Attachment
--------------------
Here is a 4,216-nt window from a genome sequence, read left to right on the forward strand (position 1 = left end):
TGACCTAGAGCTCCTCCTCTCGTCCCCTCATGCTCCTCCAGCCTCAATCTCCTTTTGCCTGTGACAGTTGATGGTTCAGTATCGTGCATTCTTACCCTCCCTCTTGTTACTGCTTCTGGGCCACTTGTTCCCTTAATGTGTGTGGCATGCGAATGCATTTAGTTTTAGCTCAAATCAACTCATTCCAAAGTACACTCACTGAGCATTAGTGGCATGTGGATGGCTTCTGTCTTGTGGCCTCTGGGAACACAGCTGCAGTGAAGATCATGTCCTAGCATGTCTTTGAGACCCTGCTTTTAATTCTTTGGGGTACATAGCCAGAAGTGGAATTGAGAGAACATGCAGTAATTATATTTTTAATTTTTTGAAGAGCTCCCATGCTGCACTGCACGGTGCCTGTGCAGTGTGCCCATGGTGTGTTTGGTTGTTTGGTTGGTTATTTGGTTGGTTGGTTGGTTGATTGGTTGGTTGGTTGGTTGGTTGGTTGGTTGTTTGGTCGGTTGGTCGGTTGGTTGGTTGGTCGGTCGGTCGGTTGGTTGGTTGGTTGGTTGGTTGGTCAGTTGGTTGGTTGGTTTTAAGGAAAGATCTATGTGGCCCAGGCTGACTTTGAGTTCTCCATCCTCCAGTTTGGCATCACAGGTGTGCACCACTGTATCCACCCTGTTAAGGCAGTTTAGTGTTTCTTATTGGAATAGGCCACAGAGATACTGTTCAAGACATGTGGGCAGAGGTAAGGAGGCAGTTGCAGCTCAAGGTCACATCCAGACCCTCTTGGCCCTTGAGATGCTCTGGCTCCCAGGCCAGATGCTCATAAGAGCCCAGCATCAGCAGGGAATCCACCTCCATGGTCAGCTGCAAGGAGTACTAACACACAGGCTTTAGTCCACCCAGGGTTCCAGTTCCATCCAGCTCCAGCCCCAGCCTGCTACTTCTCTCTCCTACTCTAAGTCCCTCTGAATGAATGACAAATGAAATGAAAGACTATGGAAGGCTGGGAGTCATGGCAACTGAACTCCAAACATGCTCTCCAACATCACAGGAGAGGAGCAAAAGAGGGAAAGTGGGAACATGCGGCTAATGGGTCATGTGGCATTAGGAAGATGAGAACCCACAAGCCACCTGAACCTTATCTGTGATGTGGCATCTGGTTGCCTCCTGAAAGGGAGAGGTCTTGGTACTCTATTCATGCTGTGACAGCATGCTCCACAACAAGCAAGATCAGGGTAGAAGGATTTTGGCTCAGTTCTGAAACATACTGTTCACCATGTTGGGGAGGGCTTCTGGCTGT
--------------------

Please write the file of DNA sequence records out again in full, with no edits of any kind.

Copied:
Here is a 4,216-nt window from a genome sequence, read left to right on the forward strand (position 1 = left end):
TGACCTAGAGCTCCTCCTCTCGTCCCCTCATGCTCCTCCAGCCTCAATCTCCTTTTGCCTGTGACAGTTGATGGTTCAGTATCGTGCATTCTTACCCTCCCTCTTGTTACTGCTTCTGGGCCACTTGTTCCCTTAATGTGTGTGGCATGCGAATGCATTTAGTTTTAGCTCAAATCAACTCATTCCAAAGTACACTCACTGAGCATTAGTGGCATGTGGATGGCTTCTGTCTTGTGGCCTCTGGGAACACAGCTGCAGTGAAGATCATGTCCTAGCATGTCTTTGAGACCCTGCTTTTAATTCTTTGGGGTACATAGCCAGAAGTGGAATTGAGAGAACATGCAGTAATTATATTTTTAATTTTTTGAAGAGCTCCCATGCTGCACTGCACGGTGCCTGTGCAGTGTGCCCATGGTGTGTTTGGTTGTTTGGTTGGTTATTTGGTTGGTTGGTTGGTTGATTGGTTGGTTGGTTGGTTGGTTGGTTGGTTGTTTGGTCGGTTGGTCGGTTGGTTGGTTGGTCGGTCGGTCGGTTGGTTGGTTGGTTGGTTGGTTGGTCAGTTGGTTGGTTGGTTTTAAGGAAAGATCTATGTGGCCCAGGCTGACTTTGAGTTCTCCATCCTCCAGTTTGGCATCACAGGTGTGCACCACTGTATCCACCCTGTTAAGGCAGTTTAGTGTTTCTTATTGGAATAGGCCACAGAGATACTGTTCAAGACATGTGGGCAGAGGTAAGGAGGCAGTTGCAGCTCAAGGTCACATCCAGACCCTCTTGGCCCTTGAGATGCTCTGGCTCCCAGGCCAGATGCTCATAAGAGCCCAGCATCAGCAGGGAATCCACCTCCATGGTCAGCTGCAAGGAGTACTAACACACAGGCTTTAGTCCACCCAGGGTTCCAGTTCCATCCAGCTCCAGCCCCAGCCTGCTACTTCTCTCTCCTACTCTAAGTCCCTCTGAATGAATGACAAATGAAATGAAAGACTATGGAAGGCTGGGAGTCATGGCAACTGAACTCCAAACATGCTCTCCAACATCACAGGAGAGGAGCAAAAGAGGGAAAGTGGGAACATGCGGCTAATGGGTCATGTGGCATTAGGAAGATGAGAACCCACAAGCCACCTGAACCTTATCTGTGATGTGGCATCTGGTTGCCTCCTGAAAGGGAGAGGTCTTGGTACTCTATTCATGCTGTGACAGCATGCTCCACAACAAGCAAGATCAGGGTAGAAGGATTTTGGCTCAGTTCTGAAACATACTGTTCACCATGTTGGGGAGGGCTTCTGGCTGT